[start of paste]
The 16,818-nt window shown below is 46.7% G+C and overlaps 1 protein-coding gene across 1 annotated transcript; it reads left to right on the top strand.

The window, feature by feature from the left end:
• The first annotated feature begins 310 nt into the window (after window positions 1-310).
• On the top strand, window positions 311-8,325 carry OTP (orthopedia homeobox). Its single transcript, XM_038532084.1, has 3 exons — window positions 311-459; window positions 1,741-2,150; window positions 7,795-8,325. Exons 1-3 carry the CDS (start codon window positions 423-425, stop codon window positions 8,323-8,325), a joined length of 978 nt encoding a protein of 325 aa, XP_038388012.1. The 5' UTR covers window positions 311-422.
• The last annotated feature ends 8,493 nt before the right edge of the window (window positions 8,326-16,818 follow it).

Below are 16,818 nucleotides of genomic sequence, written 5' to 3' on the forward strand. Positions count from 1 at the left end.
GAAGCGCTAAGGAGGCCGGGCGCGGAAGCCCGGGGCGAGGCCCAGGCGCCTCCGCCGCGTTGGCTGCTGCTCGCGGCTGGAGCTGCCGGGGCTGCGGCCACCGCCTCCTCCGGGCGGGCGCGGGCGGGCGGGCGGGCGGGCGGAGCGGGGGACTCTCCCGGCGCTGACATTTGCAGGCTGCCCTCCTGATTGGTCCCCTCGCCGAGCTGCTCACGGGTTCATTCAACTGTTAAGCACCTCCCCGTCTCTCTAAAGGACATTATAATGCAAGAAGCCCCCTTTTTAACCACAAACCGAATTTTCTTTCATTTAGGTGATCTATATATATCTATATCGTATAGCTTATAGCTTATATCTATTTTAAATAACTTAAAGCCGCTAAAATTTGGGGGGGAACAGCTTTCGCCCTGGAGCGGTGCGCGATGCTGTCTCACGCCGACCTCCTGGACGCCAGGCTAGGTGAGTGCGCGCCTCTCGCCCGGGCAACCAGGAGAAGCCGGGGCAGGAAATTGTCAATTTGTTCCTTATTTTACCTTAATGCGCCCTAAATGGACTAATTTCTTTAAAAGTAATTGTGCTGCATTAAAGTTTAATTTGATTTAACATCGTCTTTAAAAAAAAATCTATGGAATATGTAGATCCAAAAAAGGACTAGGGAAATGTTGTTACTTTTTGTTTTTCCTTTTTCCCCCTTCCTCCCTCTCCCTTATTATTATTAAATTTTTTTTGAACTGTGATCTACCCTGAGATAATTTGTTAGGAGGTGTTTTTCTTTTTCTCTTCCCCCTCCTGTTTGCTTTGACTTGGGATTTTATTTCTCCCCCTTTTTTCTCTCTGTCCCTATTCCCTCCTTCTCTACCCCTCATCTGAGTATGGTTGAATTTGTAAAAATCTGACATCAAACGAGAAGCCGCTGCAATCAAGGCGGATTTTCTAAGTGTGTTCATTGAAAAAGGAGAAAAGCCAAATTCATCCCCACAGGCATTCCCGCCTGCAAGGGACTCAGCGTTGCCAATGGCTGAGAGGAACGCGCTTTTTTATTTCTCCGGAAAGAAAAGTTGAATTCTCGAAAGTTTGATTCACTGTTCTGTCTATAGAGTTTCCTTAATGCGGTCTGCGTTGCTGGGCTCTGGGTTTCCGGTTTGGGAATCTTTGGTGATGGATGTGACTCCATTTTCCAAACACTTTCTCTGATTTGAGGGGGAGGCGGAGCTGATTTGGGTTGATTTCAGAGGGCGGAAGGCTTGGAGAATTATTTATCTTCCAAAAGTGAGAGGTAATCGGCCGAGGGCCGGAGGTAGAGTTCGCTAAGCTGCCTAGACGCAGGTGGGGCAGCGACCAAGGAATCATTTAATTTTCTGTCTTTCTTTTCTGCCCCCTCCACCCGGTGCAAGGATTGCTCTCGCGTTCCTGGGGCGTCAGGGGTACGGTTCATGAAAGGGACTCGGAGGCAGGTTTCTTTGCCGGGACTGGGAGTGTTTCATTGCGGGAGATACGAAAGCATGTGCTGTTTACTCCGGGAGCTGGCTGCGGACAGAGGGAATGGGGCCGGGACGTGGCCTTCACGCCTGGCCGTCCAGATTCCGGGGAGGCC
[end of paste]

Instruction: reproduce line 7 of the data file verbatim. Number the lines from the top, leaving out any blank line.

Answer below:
GAAGCGCTAAGGAGGCCGGGCGCGGAAGCCCGGGGCGAGGCCCAGGCGCCTCCGCCGCGTTGGCTGCTGCTCGCGGCTGGAGCTGCCGGGGCTGCGGCCACCGCCTCCTCCGGGCGGGCGCGGGCGGGCGGGCGGGCGGGCGGAGCGGGGGACTCTCCCGGCGCTGACATTTGCAGGCTGCCCTCCTGATTGGTCCCCTCGCCGAGCTGCTCACGGGTTCATTCAACTGTTAAGCACCTCCCCGTCTCTCTAAAGGACATTATAATGCAAGAAGCCCCCTTTTTAACCACAAACCGAATTTTCTTTCATTTAGGTGATCTATATATATCTATATCGTATAGCTTATAGCTTATATCTATTTTAAATAACTTAAAGCCGCTAAAATTTGGGGGGGAACAGCTTTCGCCCTGGAGCGGTGCGCGATGCTGTCTCACGCCGACCTCCTGGACGCCAGGCTAGGTGAGTGCGCGCCTCTCGCCCGGGCAACCAGGAGAAGCCGGGGCAGGAAATTGTCAATTTGTTCCTTATTTTACCTTAATGCGCCCTAAATGGACTAATTTCTTTAAAAGTAATTGTGCTGCATTAAAGTTTAATTTGATTTAACATCGTCTTTAAAAAAAAATCTATGGAATATGTAGATCCAAAAAAGGACTAGGGAAATGTTGTTACTTTTTGTTTTTCCTTTTTCCCCCTTCCTCCCTCTCCCTTATTATTATTAAATTTTTTTTGAACTGTGATCTACCCTGAGATAATTTGTTAGGAGGTGTTTTTCTTTTTCTCTTCCCCCTCCTGTTTGCTTTGACTTGGGATTTTATTTCTCCCCCTTTTTTCTCTCTGTCCCTATTCCCTCCTTCTCTACCCCTCATCTGAGTATGGTTGAATTTGTAAAAATCTGACATCAAACGAGAAGCCGCTGCAATCAAGGCGGATTTTCTAAGTGTGTTCATTGAAAAAGGAGAAAAGCCAAATTCATCCCCACAGGCATTCCCGCCTGCAAGGGACTCAGCGTTGCCAATGGCTGAGAGGAACGCGCTTTTTTATTTCTCCGGAAAGAAAAGTTGAATTCTCGAAAGTTTGATTCACTGTTCTGTCTATAGAGTTTCCTTAATGCGGTCTGCGTTGCTGGGCTCTGGGTTTCCGGTTTGGGAATCTTTGGTGATGGATGTGACTCCATTTTCCAAACACTTTCTCTGATTTGAGGGGGAGGCGGAGCTGATTTGGGTTGATTTCAGAGGGCGGAAGGCTTGGAGAATTATTTATCTTCCAAAAGTGAGAGGTAATCGGCCGAGGGCCGGAGGTAGAGTTCGCTAAGCTGCCTAGACGCAGGTGGGGCAGCGACCAAGGAATCATTTAATTTTCTGTCTTTCTTTTCTGCCCCCTCCACCCGGTGCAAGGATTGCTCTCGCGTTCCTGGGGCGTCAGGGGTACGGTTCATGAAAGGGACTCGGAGGCAGGTTTCTTTGCCGGGACTGGGAGTGTTTCATTGCGGGAGATACGAAAGCATGTGCTGTTTACTCCGGGAGCTGGCTGCGGACAGAGGGAATGGGGCCGGGACGTGGCCTTCACGCCTGGCCGTCCAGATTCCGGGGAGGCC